Sunday, April 17, 2011

Maybe four elections in seven years isn't such a disaster after all. Think about it. The stereotypical politician doesn't wake up from hibernation until an election looms and his or her job is on the line. Then suddenly we get promises of tax breaks, $300,000 benefits for families of fallen firefighters, and to top it off, a prime ministerial promise to increase the number of volunteer firefighters in Canada.

I say we need an election every month. Before you know it, we'll have new trucks in every hall, turnout gear that actually meets a standard, and armed guards at the door to keep the swarms of wannabe volunteers from mobbing our training sessions. It would almost be worth the agony of listening to our honoured candidates stab each other like voodoo pin cushions on a weekly basis. Almost.

[Side note 1: I hasten to add that not all politicians are stereotypical. MP Rafferty put a good deal of time and effort into supporting the volunteer service last year, and all kidding aside, it was much appreciated.]

While we're on the topic of politicians stepping up to the proverbial plate, the Alberta government has pledged to pay for four permanent staff at the Wandering River Hall to respond on Highway 63. I find it interesting that less than a year ago they stated that this was a local problem. While I doubt that Hector Goudreau read my blog, I'm glad that he and his henchmen finally acknowledged that the province has some responsibility to help out. I hope that this is just the beginning.

[Side note 2: I don't think the Wandering River story has anything to do with the federal election, but I'm not entirely sure. Mixing provincial and federal politics is kind of like mixing metaphoric gift horses while changing them in mid-stream and looking in their mouths. Very confusing to say the least.] 

The Fire Marshal released a preliminary report about the Listowel tragedy that says the firefighters saw no significant smoke or flames when they entered the store that collapsed and claimed the lives of two crew members. I am still reluctant to comment much on this story, but I think it is safe to say that the final report (when it comes) will likely confirm my belief that we need more federal and provincial support than just thanks and a handshake.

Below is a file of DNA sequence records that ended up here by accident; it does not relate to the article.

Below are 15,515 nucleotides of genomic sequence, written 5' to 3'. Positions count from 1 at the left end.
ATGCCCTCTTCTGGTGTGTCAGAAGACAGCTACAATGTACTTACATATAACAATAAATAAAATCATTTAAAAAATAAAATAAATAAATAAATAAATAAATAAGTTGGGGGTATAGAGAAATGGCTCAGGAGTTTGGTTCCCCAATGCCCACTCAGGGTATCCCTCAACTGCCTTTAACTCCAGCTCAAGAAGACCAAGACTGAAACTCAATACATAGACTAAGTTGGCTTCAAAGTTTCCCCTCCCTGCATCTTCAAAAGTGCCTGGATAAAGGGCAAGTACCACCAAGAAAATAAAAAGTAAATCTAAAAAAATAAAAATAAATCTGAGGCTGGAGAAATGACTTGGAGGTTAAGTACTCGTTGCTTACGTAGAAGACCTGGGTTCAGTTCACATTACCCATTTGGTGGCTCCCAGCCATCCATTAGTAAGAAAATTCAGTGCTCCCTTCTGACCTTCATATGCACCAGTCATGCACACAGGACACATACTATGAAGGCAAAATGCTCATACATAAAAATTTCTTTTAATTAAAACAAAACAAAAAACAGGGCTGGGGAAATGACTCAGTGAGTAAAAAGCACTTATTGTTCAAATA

I'm in beautiful Fort Frances this weekend helping a team of instructors run the local volunteer recruits through the gauntlet of firefighter training. I seem to be running a week behind on my photographs, but I will hopefully have a few to post soon. As a consolation prize, here are a shot from last weekend's ice rescue in Atikokan.  
And a shot of me in an Ocean Commander standing a respectful distance from the Shark. Not that I'm afraid of him or anything, but the ice was pretty rubbery by late afternoon . . .
You may remember my harangue about the March Lynx. In true lynxish style, the March lion came roaring in today, April 16th. We trained in the snow all day, and I'm told that 20 centimetres or more was dumped unceremoniously on the fast-receding winter snow that was left in Upsala.

Next week we're planning yet another ice rescue course in Dryden. I wonder if Northwestern Ontario is the only place in the world where people volunteer to go swimming in ice water on Easter weekend.

No comments:

Post a Comment

Have a comment? Go for it! It's lonely out here in bloggerland . . .

Search This Blog